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Elucidating the role of BEACH domain-containing proteins, which are mutated in several diseases, using a simple eukaryotic model organism, Saccharomyces cerevisiae

dc.contributor.advisorSchwappach-Pignataro, Blanche Prof. Dr.
dc.contributor.authorDreyling, Anna Dominika
dc.rightsAttribution-NonCommercial-ShareAlike 4.0 International*
dc.titleElucidating the role of BEACH domain-containing proteins, which are mutated in several diseases, using a simple eukaryotic model organism, Saccharomyces cerevisiaede
dc.contributor.refereeSchwappach-Pignataro, Blanche Prof. Dr.
dc.description.abstractengMutations in BEACH domain-containing proteins (BDCPs) cause various human diseases, such as the Chediak-Higashi syndrome, the generalised autoimmunity syndrome or the gray platelet syndrome. Furthermore, a variety of other diseases, such as autism, systemic lupus erythematosus or glioma, have been associated with this group of proteins, underlining its medical relevance. Consisting of around 300 amino acids, the BEACH domain itself is a highly conserved domain present in eukaryotes. It is typically flanked by other conserved regions, such as the Pleckstrin Homology (PH) domain, the 5xWD40 repeat domain or the domain of unknown function 1088 (DUF 1088). Bph1 (beige protein homolog 1), the only BDCP present in yeast, encompasses all four domains, making Saccharomyces cerevisiae with its genetic tractability an ideal model organism to elucidate the basic function of BDCPs. Although their precise role remains unknown, BDCPs are putatively involved in membrane dynamics, vesicular trafficking or receptor signaling. During this study, the absence of Bph1 was shown to result in the disturbance of vesicular trafficking during the late secretory pathway, while not affecting the early secretory pathway. Additionally, different reporters exposing di-lysine or Arg-based ER retrieval signals were consistent with completely independent functions of Bph1 and COPI, a vesicular carrier involved in the transport of cargo from the Golgi complex to the ER. Using microscopy, Bph1 has been shown to be either located at the vacuole or punctated at the Golgi complex/endosomes. Additionally, Bph1 was confirmed to be required for proliferating in the presence of Calcofluor white or potassium acetate, which serve as indicators of faulty post Golgi trafficking routes. Truncation constructs were designed, consisting of the BEACH domain, the 5xWD40 repeat domain, the PH domain and the DUF 1088. All partial Bph1 domain constructs were expressed to detectable levels, albeit at different intensity levels. Further optimisation of the expression levels will be required to map the necessary and sufficient domain(s) of Bph1, using the constructs in functional complementation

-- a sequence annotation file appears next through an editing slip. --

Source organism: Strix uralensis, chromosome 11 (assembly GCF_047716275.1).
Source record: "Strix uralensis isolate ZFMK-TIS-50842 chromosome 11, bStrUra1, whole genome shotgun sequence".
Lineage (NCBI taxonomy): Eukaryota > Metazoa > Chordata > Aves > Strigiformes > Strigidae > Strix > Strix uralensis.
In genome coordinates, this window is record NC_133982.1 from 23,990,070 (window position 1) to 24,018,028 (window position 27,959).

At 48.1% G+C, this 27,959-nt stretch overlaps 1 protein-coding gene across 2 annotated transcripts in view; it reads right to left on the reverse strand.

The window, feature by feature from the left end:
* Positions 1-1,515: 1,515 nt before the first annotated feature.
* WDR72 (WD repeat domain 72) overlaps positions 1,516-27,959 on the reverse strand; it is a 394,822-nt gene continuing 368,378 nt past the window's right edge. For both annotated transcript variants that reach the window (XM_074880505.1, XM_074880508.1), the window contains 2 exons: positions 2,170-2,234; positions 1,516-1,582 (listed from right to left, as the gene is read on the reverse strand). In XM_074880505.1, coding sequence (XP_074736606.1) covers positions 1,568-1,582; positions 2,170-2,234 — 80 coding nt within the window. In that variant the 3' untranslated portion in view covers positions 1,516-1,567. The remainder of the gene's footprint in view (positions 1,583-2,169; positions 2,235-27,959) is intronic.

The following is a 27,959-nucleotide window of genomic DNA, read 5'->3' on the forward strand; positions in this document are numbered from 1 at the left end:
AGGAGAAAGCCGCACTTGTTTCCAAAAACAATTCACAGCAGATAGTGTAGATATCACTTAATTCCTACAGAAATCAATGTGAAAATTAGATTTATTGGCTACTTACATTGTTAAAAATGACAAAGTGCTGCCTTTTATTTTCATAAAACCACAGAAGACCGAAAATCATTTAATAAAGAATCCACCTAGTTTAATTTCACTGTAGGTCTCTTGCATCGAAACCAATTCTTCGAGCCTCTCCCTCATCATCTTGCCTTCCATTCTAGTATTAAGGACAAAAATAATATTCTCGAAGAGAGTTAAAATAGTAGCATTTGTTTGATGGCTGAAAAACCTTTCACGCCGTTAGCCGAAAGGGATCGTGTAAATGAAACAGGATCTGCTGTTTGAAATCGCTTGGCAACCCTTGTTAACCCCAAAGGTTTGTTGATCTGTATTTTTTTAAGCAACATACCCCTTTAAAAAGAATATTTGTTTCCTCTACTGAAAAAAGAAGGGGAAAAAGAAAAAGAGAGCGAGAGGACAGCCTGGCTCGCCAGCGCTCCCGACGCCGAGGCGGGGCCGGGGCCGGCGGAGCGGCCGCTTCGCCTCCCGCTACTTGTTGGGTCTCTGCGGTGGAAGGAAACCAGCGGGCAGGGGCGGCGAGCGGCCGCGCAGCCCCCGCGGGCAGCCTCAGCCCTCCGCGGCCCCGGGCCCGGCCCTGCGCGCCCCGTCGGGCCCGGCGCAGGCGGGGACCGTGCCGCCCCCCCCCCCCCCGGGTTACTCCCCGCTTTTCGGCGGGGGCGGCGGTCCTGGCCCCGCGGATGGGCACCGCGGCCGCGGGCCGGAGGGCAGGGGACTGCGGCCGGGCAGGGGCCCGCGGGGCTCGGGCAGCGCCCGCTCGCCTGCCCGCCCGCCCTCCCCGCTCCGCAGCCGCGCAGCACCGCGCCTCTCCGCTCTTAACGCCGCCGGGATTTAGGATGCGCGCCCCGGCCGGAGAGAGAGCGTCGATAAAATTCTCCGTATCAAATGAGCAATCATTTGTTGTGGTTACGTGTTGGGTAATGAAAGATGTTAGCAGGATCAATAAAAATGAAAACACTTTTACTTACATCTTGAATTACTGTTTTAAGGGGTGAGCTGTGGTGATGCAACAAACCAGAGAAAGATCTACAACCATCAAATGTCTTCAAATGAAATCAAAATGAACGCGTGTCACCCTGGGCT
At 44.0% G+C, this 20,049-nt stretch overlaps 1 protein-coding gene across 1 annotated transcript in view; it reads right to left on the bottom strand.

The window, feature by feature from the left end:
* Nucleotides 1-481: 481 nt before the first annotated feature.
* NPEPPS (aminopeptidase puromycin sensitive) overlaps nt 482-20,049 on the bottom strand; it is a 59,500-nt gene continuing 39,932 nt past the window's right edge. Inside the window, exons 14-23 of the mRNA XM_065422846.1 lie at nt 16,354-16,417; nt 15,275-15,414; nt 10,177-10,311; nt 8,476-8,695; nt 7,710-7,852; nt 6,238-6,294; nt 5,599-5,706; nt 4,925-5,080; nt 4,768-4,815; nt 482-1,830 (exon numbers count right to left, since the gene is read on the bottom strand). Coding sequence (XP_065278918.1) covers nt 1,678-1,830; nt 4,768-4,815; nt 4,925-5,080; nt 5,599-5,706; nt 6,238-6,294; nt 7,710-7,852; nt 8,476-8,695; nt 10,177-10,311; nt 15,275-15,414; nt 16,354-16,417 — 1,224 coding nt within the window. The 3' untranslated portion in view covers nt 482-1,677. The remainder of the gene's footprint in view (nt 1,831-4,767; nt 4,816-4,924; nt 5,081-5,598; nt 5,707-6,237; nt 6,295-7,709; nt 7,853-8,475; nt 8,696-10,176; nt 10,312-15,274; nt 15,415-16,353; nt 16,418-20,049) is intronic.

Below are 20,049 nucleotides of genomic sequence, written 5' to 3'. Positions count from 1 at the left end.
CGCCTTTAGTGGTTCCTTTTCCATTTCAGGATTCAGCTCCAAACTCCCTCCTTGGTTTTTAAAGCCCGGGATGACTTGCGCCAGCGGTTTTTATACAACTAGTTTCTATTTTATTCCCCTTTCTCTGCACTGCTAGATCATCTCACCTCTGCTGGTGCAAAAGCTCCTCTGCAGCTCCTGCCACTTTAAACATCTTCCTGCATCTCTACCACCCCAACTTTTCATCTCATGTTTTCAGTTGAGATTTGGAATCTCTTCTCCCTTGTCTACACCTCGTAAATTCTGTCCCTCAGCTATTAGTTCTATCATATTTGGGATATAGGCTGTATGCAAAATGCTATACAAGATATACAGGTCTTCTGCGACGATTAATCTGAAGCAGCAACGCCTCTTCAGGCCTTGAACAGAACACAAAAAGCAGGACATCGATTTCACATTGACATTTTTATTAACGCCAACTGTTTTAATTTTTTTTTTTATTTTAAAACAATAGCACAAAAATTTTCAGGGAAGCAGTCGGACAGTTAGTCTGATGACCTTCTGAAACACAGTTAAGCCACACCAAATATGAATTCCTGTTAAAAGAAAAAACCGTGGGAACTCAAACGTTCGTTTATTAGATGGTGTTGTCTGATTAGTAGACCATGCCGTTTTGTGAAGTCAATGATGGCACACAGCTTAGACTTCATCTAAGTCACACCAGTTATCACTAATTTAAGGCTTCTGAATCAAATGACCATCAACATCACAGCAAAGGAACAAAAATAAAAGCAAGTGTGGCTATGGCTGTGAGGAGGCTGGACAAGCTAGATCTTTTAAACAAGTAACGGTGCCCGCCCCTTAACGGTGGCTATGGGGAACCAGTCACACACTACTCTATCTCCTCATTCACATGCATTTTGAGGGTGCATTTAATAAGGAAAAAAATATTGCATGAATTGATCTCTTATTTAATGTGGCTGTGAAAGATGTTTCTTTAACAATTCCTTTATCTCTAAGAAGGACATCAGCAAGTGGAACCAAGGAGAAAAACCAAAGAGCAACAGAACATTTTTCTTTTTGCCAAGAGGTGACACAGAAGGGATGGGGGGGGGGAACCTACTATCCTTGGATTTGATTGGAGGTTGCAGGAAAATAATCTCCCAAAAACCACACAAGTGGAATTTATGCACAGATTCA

dc.contributor.coRefereeThumm, Michael Prof. Dr.
dc.subject.engBEACH domainde
dc.subject.engfunctional complementationde
dc.subject.engvesicular traffickingde
dc.subject.engsecretory pathwayde
dc.affiliation.instituteMedizinische Fakultätde
dc.subject.gokfullMedizin (PPN619874732)de
dc.subject.gokfullBiochemie / Physiologische Chemie / Pathobiochemie - Allgemein- und Gesamtdarstellungen (PPN619875313)de

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